By Amara Thoronka
December 10 every year is International Human Rights Day. It marks the adoption of the Universal Declaration of Human Rights (UDHR) by the United Nations General Assembly (UNGA) on 10th December 1948.
What are human rights?
Human rights are rights inherent to all human beings, regardless of race, sex, nationality, ethnicity, language, religion, or any other status. At the international level, the UDHR, International Covenant on Civil and Political Rights (ICCPR), International Covenant on Economic, Social and Cultural Rights (ICESCR) and others stipulate and guarantee human rights to be exercised by everyone across the world. Both the ICCPR and ICESCR were adopted by UNGA in 1976.
Some major internationally recognized human rights include; the right to work in just and favourable conditions; right to social protection; right to an adequate standard of living and the highest attainable standards of physical and mental well-being; right to education and the enjoyment of benefits of cultural freedom and scientific progress; freedom of movement; right to a fair trial and presumption of innocence; freedom of thought, conscience and religion; freedom of opinion and expression; peaceful assembly; freedom of association; participation in public affairs and elections; protection of minority rights; right against arbitrary deprivation of life, torture, cruel or degrading treatment or punishment, slavery and forced labour; right against arbitrary arrest or detention and arbitrary interference with privacy; right against discrimination, racial or religious hate.
However, while the aforementioned are general, there are rights aiming at protecting and/or targeting a specific set of people like women, children, the aged, workers, refugees and so on. There are also global, regional, subregional and national laws and bodies established to recognize, defend and protect human rights at various levels.
The trilogy of human rights
Every right has three components: the right, the limitation, and the responsibility. The right component is the exercise or enjoyment of the given right without interference. The limitation component is the reasonable restriction of the same right in the interest of public order, public safety, public health, public morality and the protection of other people’s reputation. The last component, responsibility, is the willingness of the person to own up for anything arising from the exercise of his/her right.
Even at the international level, there are no absolute rights. They are reasonably limited to enhancing sanity, peace and development in every given society. Without laws to somehow restrain the conduct of people and make them take responsibility for their deeds and words, society according to the English philosopher Thomas Hobbes would be “solitary, poor, nasty, brutish, and short.” There will be impunity for gross violation of rights or freedoms.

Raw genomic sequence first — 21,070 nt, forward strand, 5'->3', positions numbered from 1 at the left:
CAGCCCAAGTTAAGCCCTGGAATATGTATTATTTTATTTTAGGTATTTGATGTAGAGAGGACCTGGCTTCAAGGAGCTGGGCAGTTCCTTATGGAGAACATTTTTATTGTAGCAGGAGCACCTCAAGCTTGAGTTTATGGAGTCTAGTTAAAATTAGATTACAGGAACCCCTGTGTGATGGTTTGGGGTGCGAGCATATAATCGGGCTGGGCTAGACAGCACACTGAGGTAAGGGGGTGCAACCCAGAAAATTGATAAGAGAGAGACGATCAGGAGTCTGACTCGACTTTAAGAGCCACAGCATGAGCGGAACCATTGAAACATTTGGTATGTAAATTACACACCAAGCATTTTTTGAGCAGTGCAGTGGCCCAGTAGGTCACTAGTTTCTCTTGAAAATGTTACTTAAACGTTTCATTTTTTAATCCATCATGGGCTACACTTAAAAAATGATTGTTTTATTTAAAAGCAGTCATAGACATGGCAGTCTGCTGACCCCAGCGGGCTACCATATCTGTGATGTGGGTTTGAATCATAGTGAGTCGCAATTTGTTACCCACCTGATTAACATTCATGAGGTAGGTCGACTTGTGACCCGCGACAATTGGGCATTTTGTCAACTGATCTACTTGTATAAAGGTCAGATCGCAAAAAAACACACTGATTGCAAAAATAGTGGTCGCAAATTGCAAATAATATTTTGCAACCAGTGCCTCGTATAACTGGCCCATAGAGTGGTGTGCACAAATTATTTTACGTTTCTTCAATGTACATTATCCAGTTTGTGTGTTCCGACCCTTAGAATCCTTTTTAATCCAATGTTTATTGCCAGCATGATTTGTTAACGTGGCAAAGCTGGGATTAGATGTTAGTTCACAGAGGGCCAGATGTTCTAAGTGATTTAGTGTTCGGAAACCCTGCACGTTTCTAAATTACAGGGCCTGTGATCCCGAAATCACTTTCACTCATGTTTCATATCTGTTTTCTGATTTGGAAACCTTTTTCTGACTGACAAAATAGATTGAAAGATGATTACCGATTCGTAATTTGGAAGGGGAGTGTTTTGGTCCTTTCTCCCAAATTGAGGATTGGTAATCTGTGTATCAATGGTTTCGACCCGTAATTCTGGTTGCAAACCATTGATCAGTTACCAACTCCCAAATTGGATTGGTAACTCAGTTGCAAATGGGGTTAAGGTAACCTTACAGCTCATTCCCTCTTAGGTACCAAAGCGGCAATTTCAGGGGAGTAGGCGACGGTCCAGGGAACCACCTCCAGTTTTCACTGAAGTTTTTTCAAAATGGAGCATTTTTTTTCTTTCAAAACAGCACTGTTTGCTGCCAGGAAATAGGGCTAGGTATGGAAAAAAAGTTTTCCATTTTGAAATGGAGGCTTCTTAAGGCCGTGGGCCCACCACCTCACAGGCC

The missing link in right-based advocacy
Human rights campaigners, defenders or advocates are almost always focused on informing people about their rights, freedoms and privileges which they are at liberty to freely and satisfactorily enjoy without interference, thereby making many feel that their rights are not limited and cannot take responsibility for unlawful issues or occurrences that may emanate from exercising their rights.
This is where right-based advocates are getting it wrong. In poor and unenlightened communities or societies where civics is lacking in the minds of the greater majority, many have imbibed a self-centred right mentality where the rights of others and the orderliness or sanity of society are given little or no consideration.
You will see someone, who has violated the right of another, vehemently asserting that it was his/her right to do or say what he did or said.
The Way Forward
Over the years, so much has been poured into human rights advocacy. If human rights campaigners and defenders are to be successful, their advocacies should be holistic.
As you campaign for children’s right to education, equally so inform them about their responsibility to attend classes, take notes, do their assignments, focus on their studies, prioritize learning over everything and respect school authorities.
As you campaign for men and society to respect the rights of women, equally so inform women about the limitations of their rights and the obligations they owe to their husbands, families and society in general.
As you advocate for employees’ rights, equally so enlighten them on their obligations to their employers, workplaces, and society. As you campaign for governments to uncompromisingly protect and defend the rights of citizens, equally so inform citizens on why and how their rights are reasonably restricted. Also, encourage them to honour their obligations to their nations and embody the spirit of patriotism.
The aforesaid are just highlights of the entirety of human rights considerations. Right-based campaigns should give equal prominence to the said components so that people will have a holistic picture of human rights and not just exercise their rights unguided.